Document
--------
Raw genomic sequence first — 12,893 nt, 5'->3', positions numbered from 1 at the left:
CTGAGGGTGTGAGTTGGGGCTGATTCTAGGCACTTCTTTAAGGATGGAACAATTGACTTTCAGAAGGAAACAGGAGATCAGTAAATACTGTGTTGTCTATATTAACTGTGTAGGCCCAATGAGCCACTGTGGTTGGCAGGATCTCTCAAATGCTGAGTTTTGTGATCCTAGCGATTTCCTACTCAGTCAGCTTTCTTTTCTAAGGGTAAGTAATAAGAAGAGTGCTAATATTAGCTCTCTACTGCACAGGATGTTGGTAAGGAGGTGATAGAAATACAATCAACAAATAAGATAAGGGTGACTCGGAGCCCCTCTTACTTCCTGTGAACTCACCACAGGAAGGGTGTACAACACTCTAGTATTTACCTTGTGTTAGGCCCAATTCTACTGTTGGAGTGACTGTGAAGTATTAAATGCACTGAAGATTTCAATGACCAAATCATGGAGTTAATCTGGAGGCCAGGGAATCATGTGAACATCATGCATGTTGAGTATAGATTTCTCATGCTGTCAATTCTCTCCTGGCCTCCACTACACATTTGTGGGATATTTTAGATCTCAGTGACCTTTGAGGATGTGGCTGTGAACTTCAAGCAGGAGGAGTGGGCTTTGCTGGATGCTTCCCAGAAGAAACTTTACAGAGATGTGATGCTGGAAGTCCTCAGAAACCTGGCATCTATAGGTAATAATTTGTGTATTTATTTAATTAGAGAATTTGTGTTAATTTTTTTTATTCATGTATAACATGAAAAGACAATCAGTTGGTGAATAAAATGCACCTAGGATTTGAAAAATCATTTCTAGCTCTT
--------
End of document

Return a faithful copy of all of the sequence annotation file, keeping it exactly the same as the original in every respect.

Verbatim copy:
Raw genomic sequence first — 12,893 nt, 5'->3', positions numbered from 1 at the left:
CTGAGGGTGTGAGTTGGGGCTGATTCTAGGCACTTCTTTAAGGATGGAACAATTGACTTTCAGAAGGAAACAGGAGATCAGTAAATACTGTGTTGTCTATATTAACTGTGTAGGCCCAATGAGCCACTGTGGTTGGCAGGATCTCTCAAATGCTGAGTTTTGTGATCCTAGCGATTTCCTACTCAGTCAGCTTTCTTTTCTAAGGGTAAGTAATAAGAAGAGTGCTAATATTAGCTCTCTACTGCACAGGATGTTGGTAAGGAGGTGATAGAAATACAATCAACAAATAAGATAAGGGTGACTCGGAGCCCCTCTTACTTCCTGTGAACTCACCACAGGAAGGGTGTACAACACTCTAGTATTTACCTTGTGTTAGGCCCAATTCTACTGTTGGAGTGACTGTGAAGTATTAAATGCACTGAAGATTTCAATGACCAAATCATGGAGTTAATCTGGAGGCCAGGGAATCATGTGAACATCATGCATGTTGAGTATAGATTTCTCATGCTGTCAATTCTCTCCTGGCCTCCACTACACATTTGTGGGATATTTTAGATCTCAGTGACCTTTGAGGATGTGGCTGTGAACTTCAAGCAGGAGGAGTGGGCTTTGCTGGATGCTTCCCAGAAGAAACTTTACAGAGATGTGATGCTGGAAGTCCTCAGAAACCTGGCATCTATAGGTAATAATTTGTGTATTTATTTAATTAGAGAATTTGTGTTAATTTTTTTTATTCATGTATAACATGAAAAGACAATCAGTTGGTGAATAAAATGCACCTAGGATTTGAAAAATCATTTCTAGCTCTT